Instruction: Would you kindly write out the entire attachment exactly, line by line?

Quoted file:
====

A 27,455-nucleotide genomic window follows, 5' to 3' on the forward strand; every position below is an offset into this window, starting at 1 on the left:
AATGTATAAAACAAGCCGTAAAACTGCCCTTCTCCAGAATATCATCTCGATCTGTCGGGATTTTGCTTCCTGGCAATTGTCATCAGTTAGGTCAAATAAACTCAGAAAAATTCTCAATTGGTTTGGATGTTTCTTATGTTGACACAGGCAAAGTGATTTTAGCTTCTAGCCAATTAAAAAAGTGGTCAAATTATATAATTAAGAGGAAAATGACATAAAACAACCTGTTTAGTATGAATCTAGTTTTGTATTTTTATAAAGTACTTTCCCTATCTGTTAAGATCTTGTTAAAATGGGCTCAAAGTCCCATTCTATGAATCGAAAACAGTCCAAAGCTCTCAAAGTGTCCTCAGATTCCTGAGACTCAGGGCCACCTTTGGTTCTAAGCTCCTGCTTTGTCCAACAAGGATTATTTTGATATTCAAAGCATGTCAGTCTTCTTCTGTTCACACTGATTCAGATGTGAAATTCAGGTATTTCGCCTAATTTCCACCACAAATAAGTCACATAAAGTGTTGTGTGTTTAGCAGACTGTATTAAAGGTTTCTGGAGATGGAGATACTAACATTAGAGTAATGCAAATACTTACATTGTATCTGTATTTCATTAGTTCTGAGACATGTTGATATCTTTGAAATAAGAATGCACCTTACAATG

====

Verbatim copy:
A 27,455-nucleotide genomic window follows, 5' to 3' on the forward strand; every position below is an offset into this window, starting at 1 on the left:
AATGTATAAAACAAGCCGTAAAACTGCCCTTCTCCAGAATATCATCTCGATCTGTCGGGATTTTGCTTCCTGGCAATTGTCATCAGTTAGGTCAAATAAACTCAGAAAAATTCTCAATTGGTTTGGATGTTTCTTATGTTGACACAGGCAAAGTGATTTTAGCTTCTAGCCAATTAAAAAAGTGGTCAAATTATATAATTAAGAGGAAAATGACATAAAACAACCTGTTTAGTATGAATCTAGTTTTGTATTTTTATAAAGTACTTTCCCTATCTGTTAAGATCTTGTTAAAATGGGCTCAAAGTCCCATTCTATGAATCGAAAACAGTCCAAAGCTCTCAAAGTGTCCTCAGATTCCTGAGACTCAGGGCCACCTTTGGTTCTAAGCTCCTGCTTTGTCCAACAAGGATTATTTTGATATTCAAAGCATGTCAGTCTTCTTCTGTTCACACTGATTCAGATGTGAAATTCAGGTATTTCGCCTAATTTCCACCACAAATAAGTCACATAAAGTGTTGTGTGTTTAGCAGACTGTATTAAAGGTTTCTGGAGATGGAGATACTAACATTAGAGTAATGCAAATACTTACATTGTATCTGTATTTCATTAGTTCTGAGACATGTTGATATCTTTGAAATAAGAATGCACCTTACAATG